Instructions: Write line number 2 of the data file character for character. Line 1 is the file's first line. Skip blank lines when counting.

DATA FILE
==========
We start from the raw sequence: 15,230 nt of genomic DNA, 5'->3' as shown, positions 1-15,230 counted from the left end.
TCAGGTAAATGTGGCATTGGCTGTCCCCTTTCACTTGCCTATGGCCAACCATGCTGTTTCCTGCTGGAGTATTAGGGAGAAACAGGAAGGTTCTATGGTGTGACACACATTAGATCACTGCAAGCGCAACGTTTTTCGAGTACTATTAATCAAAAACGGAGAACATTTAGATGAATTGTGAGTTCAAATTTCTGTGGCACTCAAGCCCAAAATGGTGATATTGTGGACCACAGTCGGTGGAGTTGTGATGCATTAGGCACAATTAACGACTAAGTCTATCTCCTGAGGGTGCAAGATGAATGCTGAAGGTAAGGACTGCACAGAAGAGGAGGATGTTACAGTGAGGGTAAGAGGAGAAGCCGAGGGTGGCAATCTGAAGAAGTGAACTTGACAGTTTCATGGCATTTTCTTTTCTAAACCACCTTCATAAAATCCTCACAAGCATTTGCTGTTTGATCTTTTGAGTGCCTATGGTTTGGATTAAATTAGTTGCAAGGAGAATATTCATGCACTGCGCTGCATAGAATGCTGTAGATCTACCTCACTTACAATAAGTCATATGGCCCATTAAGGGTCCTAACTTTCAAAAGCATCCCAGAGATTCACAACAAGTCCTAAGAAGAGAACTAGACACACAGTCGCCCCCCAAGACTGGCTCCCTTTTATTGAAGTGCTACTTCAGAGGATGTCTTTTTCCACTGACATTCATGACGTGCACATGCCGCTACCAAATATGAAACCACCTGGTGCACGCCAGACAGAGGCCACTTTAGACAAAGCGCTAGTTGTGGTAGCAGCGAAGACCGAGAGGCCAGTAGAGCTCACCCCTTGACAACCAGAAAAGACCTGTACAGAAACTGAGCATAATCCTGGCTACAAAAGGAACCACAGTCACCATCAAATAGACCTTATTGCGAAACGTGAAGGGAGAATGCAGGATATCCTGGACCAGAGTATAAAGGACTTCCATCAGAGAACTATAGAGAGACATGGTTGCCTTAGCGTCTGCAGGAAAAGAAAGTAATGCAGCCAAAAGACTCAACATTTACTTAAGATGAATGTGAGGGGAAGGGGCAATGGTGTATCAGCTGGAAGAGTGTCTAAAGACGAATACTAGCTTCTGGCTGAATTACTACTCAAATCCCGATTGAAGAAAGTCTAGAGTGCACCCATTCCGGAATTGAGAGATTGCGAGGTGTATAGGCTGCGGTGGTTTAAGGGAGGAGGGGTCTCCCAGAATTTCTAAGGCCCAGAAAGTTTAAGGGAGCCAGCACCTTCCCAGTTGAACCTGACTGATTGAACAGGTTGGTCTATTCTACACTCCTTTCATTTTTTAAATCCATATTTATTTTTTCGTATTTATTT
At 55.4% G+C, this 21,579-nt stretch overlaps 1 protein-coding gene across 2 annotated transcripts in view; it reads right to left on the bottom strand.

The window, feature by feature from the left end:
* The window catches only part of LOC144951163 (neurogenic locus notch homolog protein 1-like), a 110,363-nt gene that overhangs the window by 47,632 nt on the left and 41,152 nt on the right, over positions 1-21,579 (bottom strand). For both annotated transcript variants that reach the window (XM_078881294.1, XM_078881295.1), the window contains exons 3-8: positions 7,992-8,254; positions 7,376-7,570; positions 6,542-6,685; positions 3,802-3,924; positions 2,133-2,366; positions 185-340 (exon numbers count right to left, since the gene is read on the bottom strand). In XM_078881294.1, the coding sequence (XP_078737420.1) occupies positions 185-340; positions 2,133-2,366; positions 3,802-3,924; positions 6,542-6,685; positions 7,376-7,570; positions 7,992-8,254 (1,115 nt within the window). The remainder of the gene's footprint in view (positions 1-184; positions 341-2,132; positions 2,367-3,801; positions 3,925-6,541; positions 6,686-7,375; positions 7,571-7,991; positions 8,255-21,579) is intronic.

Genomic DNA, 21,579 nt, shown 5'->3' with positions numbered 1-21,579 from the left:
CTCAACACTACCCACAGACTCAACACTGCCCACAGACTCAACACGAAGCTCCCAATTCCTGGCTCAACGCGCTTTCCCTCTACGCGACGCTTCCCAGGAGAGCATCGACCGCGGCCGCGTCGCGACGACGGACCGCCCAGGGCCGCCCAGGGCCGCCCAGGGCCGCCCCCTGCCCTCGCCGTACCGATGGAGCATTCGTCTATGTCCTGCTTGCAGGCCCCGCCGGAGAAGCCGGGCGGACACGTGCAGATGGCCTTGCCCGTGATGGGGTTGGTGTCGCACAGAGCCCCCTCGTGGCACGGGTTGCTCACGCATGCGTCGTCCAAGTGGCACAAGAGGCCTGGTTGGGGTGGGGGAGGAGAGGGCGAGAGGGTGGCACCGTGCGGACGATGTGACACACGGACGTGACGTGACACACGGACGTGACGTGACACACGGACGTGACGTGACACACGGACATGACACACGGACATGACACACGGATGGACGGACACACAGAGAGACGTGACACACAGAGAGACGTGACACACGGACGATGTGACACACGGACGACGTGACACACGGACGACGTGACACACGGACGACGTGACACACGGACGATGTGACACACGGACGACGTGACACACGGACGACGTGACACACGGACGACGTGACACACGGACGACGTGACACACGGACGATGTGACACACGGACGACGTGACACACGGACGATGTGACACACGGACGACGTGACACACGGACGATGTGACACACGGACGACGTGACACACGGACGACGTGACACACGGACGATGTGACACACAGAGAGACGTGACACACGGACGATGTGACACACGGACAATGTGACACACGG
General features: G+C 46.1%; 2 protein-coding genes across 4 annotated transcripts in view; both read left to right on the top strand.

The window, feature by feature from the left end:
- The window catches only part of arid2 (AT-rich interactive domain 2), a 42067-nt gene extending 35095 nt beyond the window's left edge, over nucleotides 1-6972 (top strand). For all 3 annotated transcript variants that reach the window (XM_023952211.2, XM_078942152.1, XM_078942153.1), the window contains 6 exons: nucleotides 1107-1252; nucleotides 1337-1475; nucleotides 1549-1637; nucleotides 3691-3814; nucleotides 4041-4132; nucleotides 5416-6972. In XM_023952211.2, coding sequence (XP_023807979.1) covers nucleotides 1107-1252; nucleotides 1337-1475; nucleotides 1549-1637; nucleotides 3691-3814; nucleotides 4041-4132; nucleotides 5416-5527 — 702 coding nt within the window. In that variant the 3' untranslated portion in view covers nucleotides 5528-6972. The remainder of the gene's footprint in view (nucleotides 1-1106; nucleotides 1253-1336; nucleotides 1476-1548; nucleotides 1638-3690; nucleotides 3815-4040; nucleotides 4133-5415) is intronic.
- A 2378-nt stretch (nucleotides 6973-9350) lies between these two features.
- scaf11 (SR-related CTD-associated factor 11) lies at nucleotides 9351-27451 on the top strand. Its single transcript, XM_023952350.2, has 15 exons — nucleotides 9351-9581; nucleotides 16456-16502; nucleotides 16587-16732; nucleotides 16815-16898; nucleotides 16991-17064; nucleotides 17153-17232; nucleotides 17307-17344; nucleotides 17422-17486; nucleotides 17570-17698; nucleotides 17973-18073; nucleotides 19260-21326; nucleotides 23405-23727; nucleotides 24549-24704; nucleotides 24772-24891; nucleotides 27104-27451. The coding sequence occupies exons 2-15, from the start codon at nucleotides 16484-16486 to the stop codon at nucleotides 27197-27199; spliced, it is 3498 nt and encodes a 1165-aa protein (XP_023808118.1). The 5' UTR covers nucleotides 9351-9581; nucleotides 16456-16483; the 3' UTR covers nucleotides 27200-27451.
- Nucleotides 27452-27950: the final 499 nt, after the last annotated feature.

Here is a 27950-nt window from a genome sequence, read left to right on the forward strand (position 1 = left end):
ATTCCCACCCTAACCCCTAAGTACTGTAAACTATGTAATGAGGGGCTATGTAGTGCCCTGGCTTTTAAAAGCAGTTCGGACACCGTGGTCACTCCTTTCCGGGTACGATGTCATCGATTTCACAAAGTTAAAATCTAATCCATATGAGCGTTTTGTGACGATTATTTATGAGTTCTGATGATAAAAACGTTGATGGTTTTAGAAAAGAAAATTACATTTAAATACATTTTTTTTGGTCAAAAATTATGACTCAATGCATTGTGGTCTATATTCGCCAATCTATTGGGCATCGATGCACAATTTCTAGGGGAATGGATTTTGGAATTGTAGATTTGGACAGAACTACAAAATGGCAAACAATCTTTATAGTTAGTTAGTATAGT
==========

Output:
TCAGGTAAATGTGGCATTGGCTGTCCCCTTTCACTTGCCTATGGCCAACCATGCTGTTTCCTGCTGGAGTATTAGGGAGAAACAGGAAGGTTCTATGGTGTGACACACATTAGATCACTGCAAGCGCAACGTTTTTCGAGTACTATTAATCAAAAACGGAGAACATTTAGATGAATTGTGAGTTCAAATTTCTGTGGCACTCAAGCCCAAAATGGTGATATTGTGGACCACAGTCGGTGGAGTTGTGATGCATTAGGCACAATTAACGACTAAGTCTATCTCCTGAGGGTGCAAGATGAATGCTGAAGGTAAGGACTGCACAGAAGAGGAGGATGTTACAGTGAGGGTAAGAGGAGAAGCCGAGGGTGGCAATCTGAAGAAGTGAACTTGACAGTTTCATGGCATTTTCTTTTCTAAACCACCTTCATAAAATCCTCACAAGCATTTGCTGTTTGATCTTTTGAGTGCCTATGGTTTGGATTAAATTAGTTGCAAGGAGAATATTCATGCACTGCGCTGCATAGAATGCTGTAGATCTACCTCACTTACAATAAGTCATATGGCCCATTAAGGGTCCTAACTTTCAAAAGCATCCCAGAGATTCACAACAAGTCCTAAGAAGAGAACTAGACACACAGTCGCCCCCCAAGACTGGCTCCCTTTTATTGAAGTGCTACTTCAGAGGATGTCTTTTTCCACTGACATTCATGACGTGCACATGCCGCTACCAAATATGAAACCACCTGGTGCACGCCAGACAGAGGCCACTTTAGACAAAGCGCTAGTTGTGGTAGCAGCGAAGACCGAGAGGCCAGTAGAGCTCACCCCTTGACAACCAGAAAAGACCTGTACAGAAACTGAGCATAATCCTGGCTACAAAAGGAACCACAGTCACCATCAAATAGACCTTATTGCGAAACGTGAAGGGAGAATGCAGGATATCCTGGACCAGAGTATAAAGGACTTCCATCAGAGAACTATAGAGAGACATGGTTGCCTTAGCGTCTGCAGGAAAAGAAAGTAATGCAGCCAAAAGACTCAACATTTACTTAAGATGAATGTGAGGGGAAGGGGCAATGGTGTATCAGCTGGAAGAGTGTCTAAAGACGAATACTAGCTTCTGGCTGAATTACTACTCAAATCCCGATTGAAGAAAGTCTAGAGTGCACCCATTCCGGAATTGAGAGATTGCGAGGTGTATAGGCTGCGGTGGTTTAAGGGAGGAGGGGTCTCCCAGAATTTCTAAGGCCCAGAAAGTTTAAGGGAGCCAGCACCTTCCCAGTTGAACCTGACTGATTGAACAGGTTGGTCTATTCTACACTCCTTTCATTTTTTAAATCCATATTTATTTTTTCGTATTTATTT